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I have overheard some students saying that they were disappointed that there wasn’t enough death in hospital. Maybe I’m too soft and squishy right now, but I’m in no hurry whatsover to see more than what comes.

Random Violence
I observed a craniotomy .

The man’s brain was, in a word, buggered. There was a haematoma covering probably a 1/3 of his left hemisphere, obliterating his 3rd ventricle. It had lost its nice colour, the normal texture and architecture, and to top it off, there was an uncontrollable cerebral bleed. He never regained conciousness and passed away. We never found out what exactly led to these horrific injuries – other than some sort of altercation. I know it happens all the time, but its sad that someone can be beaten this badly and be left there – he was only brought in as a chance finding.

On suicide and not knowing
I had interviewed him recently. I was chastised for not delving into his deep melancholy having been distracted by his more florid pathologies though my risk assessment and management plan had been satisfactory.
I had been the last one interview him, in fact. We had gotten on well, talking about music and ultimate fighting. He was picking up, becoming happier, more reactive, interested in getting better.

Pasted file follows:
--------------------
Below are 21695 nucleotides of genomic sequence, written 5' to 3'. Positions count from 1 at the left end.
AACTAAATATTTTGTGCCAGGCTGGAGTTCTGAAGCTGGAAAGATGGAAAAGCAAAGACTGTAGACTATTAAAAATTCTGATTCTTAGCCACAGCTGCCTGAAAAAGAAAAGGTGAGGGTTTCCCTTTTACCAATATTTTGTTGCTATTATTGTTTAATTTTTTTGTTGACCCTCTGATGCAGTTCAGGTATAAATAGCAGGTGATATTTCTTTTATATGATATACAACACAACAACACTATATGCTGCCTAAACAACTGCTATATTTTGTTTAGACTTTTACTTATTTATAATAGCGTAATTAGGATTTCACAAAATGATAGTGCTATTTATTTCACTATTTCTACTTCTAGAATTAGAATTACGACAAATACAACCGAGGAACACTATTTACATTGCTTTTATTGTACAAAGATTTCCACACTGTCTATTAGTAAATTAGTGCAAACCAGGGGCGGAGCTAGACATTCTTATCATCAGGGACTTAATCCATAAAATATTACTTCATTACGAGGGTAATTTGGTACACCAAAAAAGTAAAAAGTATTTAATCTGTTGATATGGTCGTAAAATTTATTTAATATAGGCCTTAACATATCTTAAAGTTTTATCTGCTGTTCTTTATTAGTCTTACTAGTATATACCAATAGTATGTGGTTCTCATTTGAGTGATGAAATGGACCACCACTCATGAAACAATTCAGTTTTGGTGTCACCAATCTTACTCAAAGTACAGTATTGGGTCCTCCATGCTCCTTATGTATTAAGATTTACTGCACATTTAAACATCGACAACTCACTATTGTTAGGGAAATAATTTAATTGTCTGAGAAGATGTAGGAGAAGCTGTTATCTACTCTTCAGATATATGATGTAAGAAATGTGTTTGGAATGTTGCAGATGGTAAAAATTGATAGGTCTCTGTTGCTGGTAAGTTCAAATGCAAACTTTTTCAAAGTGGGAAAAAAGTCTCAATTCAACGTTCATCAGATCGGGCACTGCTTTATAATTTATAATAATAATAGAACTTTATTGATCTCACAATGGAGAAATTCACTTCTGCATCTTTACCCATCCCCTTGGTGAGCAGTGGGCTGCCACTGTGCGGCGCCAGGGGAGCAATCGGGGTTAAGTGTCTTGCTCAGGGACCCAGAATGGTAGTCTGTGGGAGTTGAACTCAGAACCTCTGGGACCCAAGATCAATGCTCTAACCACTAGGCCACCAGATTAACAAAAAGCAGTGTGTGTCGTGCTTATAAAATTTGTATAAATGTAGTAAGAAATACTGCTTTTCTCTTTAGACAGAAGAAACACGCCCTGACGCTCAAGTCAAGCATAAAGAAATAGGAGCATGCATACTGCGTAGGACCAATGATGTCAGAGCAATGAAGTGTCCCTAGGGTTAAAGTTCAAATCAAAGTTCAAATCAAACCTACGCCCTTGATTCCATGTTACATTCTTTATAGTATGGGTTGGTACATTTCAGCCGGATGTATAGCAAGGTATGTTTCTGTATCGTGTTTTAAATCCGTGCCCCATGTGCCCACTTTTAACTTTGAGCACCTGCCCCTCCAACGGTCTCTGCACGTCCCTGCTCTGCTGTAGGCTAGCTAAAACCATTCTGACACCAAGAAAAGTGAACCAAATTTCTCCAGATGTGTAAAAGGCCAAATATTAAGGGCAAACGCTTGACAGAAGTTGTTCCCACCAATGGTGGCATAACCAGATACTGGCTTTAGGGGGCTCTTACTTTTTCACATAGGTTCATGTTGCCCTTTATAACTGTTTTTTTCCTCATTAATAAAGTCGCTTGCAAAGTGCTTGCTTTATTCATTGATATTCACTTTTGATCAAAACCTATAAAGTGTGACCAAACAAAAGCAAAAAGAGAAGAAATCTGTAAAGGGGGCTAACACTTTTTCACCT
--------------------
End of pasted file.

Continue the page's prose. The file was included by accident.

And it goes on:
But somewhere along the day, and I’ll never know why, something changed and he tried to take his own life by leaping off a building. He didn’t suceed totally, but will be severely paralysed at the very best.

I wonder what was going through his head, I feel awful for his family, for the team that has been looking after him and inevitably we all think back to when we last saw him, was there a clue there? could we have forseen this? could we have done something about it?
But mostly I just feel sad.

on dying
He’s dying. He knows this but not quite know how soon yet and the question has come whether we treat him aggressively, for little gain, or we go palliative and he can return to his country(land) and family. He thinks that aggressive treatment will get him 5-6 years. It won’t, 12 months or so at best. If the renal failure doesn’t get him, the cancer will.
So we talk, about life, his family and about dying. He’s not afraid of dying and is remarkably cheerful and graceful, and for that I’m grateful – it makes a difficult topic easier to discuss.
We’ll meet again soon after he talks with his family and he invited me cheekily to his country some 6 hours away.